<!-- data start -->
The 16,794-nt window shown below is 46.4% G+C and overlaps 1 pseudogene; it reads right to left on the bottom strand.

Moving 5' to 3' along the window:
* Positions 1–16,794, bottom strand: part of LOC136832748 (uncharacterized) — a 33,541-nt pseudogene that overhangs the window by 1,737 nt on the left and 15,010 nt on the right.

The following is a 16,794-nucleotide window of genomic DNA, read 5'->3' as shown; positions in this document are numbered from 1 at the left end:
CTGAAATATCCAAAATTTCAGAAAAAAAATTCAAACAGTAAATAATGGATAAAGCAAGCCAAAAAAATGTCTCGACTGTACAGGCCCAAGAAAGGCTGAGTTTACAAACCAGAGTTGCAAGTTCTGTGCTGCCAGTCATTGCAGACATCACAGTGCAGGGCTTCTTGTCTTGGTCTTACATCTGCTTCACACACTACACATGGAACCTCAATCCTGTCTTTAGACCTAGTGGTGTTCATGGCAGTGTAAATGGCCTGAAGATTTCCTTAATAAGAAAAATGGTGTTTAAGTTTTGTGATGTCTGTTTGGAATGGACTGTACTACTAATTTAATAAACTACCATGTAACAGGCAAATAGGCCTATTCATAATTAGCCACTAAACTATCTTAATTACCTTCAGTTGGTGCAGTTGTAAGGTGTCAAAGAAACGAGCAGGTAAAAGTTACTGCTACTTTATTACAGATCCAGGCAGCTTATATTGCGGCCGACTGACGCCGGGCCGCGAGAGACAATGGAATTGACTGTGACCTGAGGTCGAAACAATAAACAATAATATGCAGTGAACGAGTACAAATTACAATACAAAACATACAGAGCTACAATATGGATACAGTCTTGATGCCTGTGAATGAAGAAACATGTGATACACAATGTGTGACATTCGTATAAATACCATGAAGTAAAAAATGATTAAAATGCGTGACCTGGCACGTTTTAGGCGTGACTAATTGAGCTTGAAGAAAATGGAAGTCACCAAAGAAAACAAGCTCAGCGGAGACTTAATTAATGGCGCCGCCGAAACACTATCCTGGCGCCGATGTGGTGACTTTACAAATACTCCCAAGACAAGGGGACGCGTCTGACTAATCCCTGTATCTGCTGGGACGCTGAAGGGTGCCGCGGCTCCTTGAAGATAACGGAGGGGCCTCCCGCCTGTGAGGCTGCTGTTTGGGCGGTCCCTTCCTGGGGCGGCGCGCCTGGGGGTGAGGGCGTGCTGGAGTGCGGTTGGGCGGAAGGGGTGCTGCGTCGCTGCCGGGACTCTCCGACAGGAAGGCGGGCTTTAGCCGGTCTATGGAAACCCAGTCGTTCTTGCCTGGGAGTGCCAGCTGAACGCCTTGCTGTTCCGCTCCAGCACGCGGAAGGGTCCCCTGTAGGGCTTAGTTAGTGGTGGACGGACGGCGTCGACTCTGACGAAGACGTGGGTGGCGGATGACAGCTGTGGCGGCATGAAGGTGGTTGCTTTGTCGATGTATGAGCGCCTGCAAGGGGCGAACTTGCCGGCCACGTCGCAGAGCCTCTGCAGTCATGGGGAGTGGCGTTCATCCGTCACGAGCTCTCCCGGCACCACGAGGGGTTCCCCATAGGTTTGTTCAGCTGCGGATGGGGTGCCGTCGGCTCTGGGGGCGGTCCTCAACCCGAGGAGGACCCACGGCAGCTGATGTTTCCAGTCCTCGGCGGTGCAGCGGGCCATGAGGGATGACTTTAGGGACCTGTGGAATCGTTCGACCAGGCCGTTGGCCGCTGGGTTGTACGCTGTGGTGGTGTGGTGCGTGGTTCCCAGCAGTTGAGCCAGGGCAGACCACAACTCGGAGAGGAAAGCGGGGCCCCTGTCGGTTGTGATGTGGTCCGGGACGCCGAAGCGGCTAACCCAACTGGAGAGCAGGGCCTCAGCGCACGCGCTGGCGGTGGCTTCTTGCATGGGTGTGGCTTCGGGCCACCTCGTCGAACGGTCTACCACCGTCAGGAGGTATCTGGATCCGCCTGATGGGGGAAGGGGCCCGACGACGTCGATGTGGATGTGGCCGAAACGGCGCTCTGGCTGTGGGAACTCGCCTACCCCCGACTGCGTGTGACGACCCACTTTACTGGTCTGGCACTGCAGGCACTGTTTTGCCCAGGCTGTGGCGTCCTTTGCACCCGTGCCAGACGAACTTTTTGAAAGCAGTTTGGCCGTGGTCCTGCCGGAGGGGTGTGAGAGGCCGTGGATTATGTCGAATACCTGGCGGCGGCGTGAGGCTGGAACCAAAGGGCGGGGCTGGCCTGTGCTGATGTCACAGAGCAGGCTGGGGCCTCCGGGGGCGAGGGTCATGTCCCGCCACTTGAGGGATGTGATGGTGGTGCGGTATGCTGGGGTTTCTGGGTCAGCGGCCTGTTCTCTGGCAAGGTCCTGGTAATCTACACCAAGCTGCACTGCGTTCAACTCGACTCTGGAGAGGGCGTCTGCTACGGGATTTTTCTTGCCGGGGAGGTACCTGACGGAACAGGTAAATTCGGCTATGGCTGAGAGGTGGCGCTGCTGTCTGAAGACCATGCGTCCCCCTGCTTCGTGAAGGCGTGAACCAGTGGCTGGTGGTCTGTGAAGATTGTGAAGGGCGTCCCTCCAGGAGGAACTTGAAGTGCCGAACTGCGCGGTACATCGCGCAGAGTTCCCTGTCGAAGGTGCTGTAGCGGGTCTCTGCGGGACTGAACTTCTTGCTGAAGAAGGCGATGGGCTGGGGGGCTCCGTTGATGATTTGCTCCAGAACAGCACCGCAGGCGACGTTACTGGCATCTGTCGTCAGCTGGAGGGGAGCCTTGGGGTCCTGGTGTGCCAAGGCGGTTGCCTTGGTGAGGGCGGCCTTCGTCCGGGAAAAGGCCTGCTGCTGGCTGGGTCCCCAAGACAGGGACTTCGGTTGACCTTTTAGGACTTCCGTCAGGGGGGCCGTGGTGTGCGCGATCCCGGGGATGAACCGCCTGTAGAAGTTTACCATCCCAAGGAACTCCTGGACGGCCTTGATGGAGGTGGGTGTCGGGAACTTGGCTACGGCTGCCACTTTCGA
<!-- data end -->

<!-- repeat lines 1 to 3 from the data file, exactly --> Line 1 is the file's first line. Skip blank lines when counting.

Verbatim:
The 16,794-nt window shown below is 46.4% G+C and overlaps 1 pseudogene; it reads right to left on the bottom strand.

Moving 5' to 3' along the window:
* Positions 1–16,794, bottom strand: part of LOC136832748 (uncharacterized) — a 33,541-nt pseudogene that overhangs the window by 1,737 nt on the left and 15,010 nt on the right.